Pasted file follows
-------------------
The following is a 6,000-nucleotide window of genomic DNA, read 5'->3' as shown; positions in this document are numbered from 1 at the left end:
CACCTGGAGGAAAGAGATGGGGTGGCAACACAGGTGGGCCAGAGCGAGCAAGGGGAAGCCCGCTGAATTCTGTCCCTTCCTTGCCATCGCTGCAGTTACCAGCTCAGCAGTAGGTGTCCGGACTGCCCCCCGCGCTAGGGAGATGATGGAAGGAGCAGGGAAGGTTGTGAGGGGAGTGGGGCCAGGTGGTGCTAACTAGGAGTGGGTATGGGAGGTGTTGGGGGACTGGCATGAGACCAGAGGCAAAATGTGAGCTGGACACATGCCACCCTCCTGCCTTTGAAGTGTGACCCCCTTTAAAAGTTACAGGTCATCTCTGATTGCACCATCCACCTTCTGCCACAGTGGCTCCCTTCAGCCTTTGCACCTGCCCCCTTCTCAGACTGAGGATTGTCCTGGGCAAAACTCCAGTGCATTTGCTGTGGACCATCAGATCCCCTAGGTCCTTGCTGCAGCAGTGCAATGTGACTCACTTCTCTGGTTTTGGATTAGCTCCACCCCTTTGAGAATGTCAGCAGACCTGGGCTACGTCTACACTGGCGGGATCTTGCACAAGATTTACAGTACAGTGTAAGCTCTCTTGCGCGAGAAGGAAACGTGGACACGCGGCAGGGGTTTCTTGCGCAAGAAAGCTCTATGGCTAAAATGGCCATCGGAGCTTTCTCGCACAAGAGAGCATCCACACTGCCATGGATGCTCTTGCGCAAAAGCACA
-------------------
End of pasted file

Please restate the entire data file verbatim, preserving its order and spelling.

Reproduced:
The following is a 6,000-nucleotide window of genomic DNA, read 5'->3' as shown; positions in this document are numbered from 1 at the left end:
CACCTGGAGGAAAGAGATGGGGTGGCAACACAGGTGGGCCAGAGCGAGCAAGGGGAAGCCCGCTGAATTCTGTCCCTTCCTTGCCATCGCTGCAGTTACCAGCTCAGCAGTAGGTGTCCGGACTGCCCCCCGCGCTAGGGAGATGATGGAAGGAGCAGGGAAGGTTGTGAGGGGAGTGGGGCCAGGTGGTGCTAACTAGGAGTGGGTATGGGAGGTGTTGGGGGACTGGCATGAGACCAGAGGCAAAATGTGAGCTGGACACATGCCACCCTCCTGCCTTTGAAGTGTGACCCCCTTTAAAAGTTACAGGTCATCTCTGATTGCACCATCCACCTTCTGCCACAGTGGCTCCCTTCAGCCTTTGCACCTGCCCCCTTCTCAGACTGAGGATTGTCCTGGGCAAAACTCCAGTGCATTTGCTGTGGACCATCAGATCCCCTAGGTCCTTGCTGCAGCAGTGCAATGTGACTCACTTCTCTGGTTTTGGATTAGCTCCACCCCTTTGAGAATGTCAGCAGACCTGGGCTACGTCTACACTGGCGGGATCTTGCACAAGATTTACAGTACAGTGTAAGCTCTCTTGCGCGAGAAGGAAACGTGGACACGCGGCAGGGGTTTCTTGCGCAAGAAAGCTCTATGGCTAAAATGGCCATCGGAGCTTTCTCGCACAAGAGAGCATCCACACTGCCATGGATGCTCTTGCGCAAAAGCACA